The first thing I noticed, walking into Kaiser's Bar B-Q and General Store, was that the place reeked of smoke.
That's a good thing, by the way. That's possibly the best thing, actually, when it comes to hopeful signs about the barbecue meats you're about to consume at a given restaurant.
Not just any smoke, mind you. I'm talking about pungent, meaty smoke that, even as you're breathing it in, is busy out back twining itself around various ribs, sausages and briskets, turning them from ho-hum regular old meats into something special.
That's what you'll get at Kaiser's, anyway, where the meats we tried during a recent lunch were succulent, smoked perfection.
The menu at Kaiser's is simple, and that's as it should be with this kind of food. There are the typical combo plates, several other meat dinners, a few sandwiches and some sides. Drinks are served out of a big open cooler by the counter.
There are a few dishes that, if I see them on a menu, I know that my husband will most likely order them. Chicken chimichangas. Homestyle lasagna. And pulled pork sandwiches, which he had at Kaiser's and which they do as well as anyone around.
The pork, piled on and around the bottom of a substantial bun, was tender, juicy and smoky, and otherwise unadorned (though he did get cheese on top for an extra 30 cents, which seemed a little sacrilegious to me). My husband kept it simple, though I liked it with a squirt of the piquant barbecue sauce waiting at each picnic-style table.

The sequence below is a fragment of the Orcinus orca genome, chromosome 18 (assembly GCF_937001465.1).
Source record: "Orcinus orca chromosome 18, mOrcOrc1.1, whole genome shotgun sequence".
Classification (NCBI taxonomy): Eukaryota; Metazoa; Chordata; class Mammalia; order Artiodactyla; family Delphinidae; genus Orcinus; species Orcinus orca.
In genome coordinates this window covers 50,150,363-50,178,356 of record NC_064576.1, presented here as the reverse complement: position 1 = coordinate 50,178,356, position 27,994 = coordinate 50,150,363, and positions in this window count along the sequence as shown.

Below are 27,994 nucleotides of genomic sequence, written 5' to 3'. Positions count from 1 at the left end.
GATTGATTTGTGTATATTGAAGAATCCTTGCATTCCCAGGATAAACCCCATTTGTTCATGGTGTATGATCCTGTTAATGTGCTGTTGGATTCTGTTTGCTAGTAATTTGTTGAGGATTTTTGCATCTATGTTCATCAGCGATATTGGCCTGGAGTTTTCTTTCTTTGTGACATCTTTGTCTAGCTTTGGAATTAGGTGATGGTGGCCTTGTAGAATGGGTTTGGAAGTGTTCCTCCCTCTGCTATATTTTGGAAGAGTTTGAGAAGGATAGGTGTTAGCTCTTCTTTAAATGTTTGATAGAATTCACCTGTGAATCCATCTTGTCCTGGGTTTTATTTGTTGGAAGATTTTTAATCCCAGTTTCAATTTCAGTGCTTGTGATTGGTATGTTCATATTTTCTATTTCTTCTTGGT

Speaking of those tables, on them you'll see the de rigueur barbecue accoutrements, like a roll of paper towels and a packet for each diner containing plastic knife and fork, salt, pepper, barbecue wipes and a toothpick. And they're surrounded by yards and yards of for-sale Texas kitsch, from Mexican blankets and wrought-iron ornaments (some of them quite beautiful) to painted cow skulls and velvet paintings of sunflowers. Even if you don't buy anything, it's fun to look.
I had the two-meat combo plate, choosing beef brisket — the meat that makes Texas barbecue great — and a jalapeno cheddar sausage, plus pinto beans and coleslaw.
The sausage was a departure for me, but I enjoyed its spiciness, which grew with each bite but never overpowered the flavors of meat and smoke. And the sliced brisket had a thick, enticing smoke ring and a beautiful char protecting the tender, smoky meat inside. You can get it on a sandwich, too, whimsically called the Hillbilly Burger.
Our sides were decent but pedestrian, not quite living up to the fabulous meats they accompanied. The pinto beans were uniformly tender and moist, but bland — until they were transformed in the dish of "cowboy beans" we ordered for our little boy.
The cowboy beans, layers of pintos, cheese and darkly wonderful chopped beef, would pull me back to Kaiser's for another visit, even if the other meats weren't so good.
Combo and other plates $5.95-$13.85, sandwiches $5.49-$6.99, a la carte and sides 95 cents-$3.95, barbecue meat by the pound $10.95 per pound, desserts about $1.
Kaiser's Bar B-Q and General Store
Where: 962 S. 300 West
Hours: Monday-Wednesday, 7 a.m.-3 p.m.; Thursday-Saturday, 7 a.m.-7 p.m.; closed Sunday
Payment: Major credit cards accepted; no checks
Wheelchair access: A little tight but accessible
Also: Call-ahead orders accepted; prime rib served Fridays
Stacey Kratz is a freelance writer who reviews restaurants for the Deseret News. e-mail: firstname.lastname@example.org
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